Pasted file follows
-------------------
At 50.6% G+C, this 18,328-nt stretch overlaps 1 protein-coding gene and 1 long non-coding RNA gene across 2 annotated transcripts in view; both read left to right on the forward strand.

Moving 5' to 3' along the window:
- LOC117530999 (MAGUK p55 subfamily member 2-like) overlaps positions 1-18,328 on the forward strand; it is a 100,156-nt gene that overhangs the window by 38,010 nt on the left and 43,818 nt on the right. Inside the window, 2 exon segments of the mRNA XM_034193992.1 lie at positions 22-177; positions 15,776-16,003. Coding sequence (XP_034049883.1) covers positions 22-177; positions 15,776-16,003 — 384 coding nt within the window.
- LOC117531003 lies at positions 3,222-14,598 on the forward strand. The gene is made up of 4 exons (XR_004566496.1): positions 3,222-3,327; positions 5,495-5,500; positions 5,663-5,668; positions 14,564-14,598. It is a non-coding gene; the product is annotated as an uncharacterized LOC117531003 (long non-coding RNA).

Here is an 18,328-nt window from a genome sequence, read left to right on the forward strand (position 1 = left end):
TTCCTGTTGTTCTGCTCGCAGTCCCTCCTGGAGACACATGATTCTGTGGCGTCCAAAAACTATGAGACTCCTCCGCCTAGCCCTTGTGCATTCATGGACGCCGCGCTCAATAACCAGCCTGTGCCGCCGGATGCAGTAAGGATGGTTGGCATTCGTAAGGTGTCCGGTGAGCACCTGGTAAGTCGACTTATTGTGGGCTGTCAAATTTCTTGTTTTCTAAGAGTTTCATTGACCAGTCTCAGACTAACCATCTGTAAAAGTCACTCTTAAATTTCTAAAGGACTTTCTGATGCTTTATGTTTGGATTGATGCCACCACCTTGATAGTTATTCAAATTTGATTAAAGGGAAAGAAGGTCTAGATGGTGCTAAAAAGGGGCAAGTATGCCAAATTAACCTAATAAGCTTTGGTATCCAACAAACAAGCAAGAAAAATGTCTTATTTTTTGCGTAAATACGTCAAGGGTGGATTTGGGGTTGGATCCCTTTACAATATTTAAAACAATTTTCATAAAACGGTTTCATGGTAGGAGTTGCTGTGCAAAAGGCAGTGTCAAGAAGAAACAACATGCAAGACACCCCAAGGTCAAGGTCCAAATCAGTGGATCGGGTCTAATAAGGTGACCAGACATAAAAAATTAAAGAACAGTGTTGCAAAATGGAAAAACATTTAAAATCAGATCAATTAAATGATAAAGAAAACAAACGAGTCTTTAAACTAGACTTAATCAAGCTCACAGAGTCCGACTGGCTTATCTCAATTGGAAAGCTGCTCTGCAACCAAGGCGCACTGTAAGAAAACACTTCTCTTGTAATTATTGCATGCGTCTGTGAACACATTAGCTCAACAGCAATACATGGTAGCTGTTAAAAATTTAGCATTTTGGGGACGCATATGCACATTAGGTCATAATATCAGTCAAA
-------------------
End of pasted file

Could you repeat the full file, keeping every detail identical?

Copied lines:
At 50.6% G+C, this 18,328-nt stretch overlaps 1 protein-coding gene and 1 long non-coding RNA gene across 2 annotated transcripts in view; both read left to right on the forward strand.

Moving 5' to 3' along the window:
- LOC117530999 (MAGUK p55 subfamily member 2-like) overlaps positions 1-18,328 on the forward strand; it is a 100,156-nt gene that overhangs the window by 38,010 nt on the left and 43,818 nt on the right. Inside the window, 2 exon segments of the mRNA XM_034193992.1 lie at positions 22-177; positions 15,776-16,003. Coding sequence (XP_034049883.1) covers positions 22-177; positions 15,776-16,003 — 384 coding nt within the window.
- LOC117531003 lies at positions 3,222-14,598 on the forward strand. The gene is made up of 4 exons (XR_004566496.1): positions 3,222-3,327; positions 5,495-5,500; positions 5,663-5,668; positions 14,564-14,598. It is a non-coding gene; the product is annotated as an uncharacterized LOC117531003 (long non-coding RNA).

Here is an 18,328-nt window from a genome sequence, read left to right on the forward strand (position 1 = left end):
TTCCTGTTGTTCTGCTCGCAGTCCCTCCTGGAGACACATGATTCTGTGGCGTCCAAAAACTATGAGACTCCTCCGCCTAGCCCTTGTGCATTCATGGACGCCGCGCTCAATAACCAGCCTGTGCCGCCGGATGCAGTAAGGATGGTTGGCATTCGTAAGGTGTCCGGTGAGCACCTGGTAAGTCGACTTATTGTGGGCTGTCAAATTTCTTGTTTTCTAAGAGTTTCATTGACCAGTCTCAGACTAACCATCTGTAAAAGTCACTCTTAAATTTCTAAAGGACTTTCTGATGCTTTATGTTTGGATTGATGCCACCACCTTGATAGTTATTCAAATTTGATTAAAGGGAAAGAAGGTCTAGATGGTGCTAAAAAGGGGCAAGTATGCCAAATTAACCTAATAAGCTTTGGTATCCAACAAACAAGCAAGAAAAATGTCTTATTTTTTGCGTAAATACGTCAAGGGTGGATTTGGGGTTGGATCCCTTTACAATATTTAAAACAATTTTCATAAAACGGTTTCATGGTAGGAGTTGCTGTGCAAAAGGCAGTGTCAAGAAGAAACAACATGCAAGACACCCCAAGGTCAAGGTCCAAATCAGTGGATCGGGTCTAATAAGGTGACCAGACATAAAAAATTAAAGAACAGTGTTGCAAAATGGAAAAACATTTAAAATCAGATCAATTAAATGATAAAGAAAACAAACGAGTCTTTAAACTAGACTTAATCAAGCTCACAGAGTCCGACTGGCTTATCTCAATTGGAAAGCTGCTCTGCAACCAAGGCGCACTGTAAGAAAACACTTCTCTTGTAATTATTGCATGCGTCTGTGAACACATTAGCTCAACAGCAATACATGGTAGCTGTTAAAAATTTAGCATTTTGGGGACGCATATGCACATTAGGTCATAATATCAGTCAAA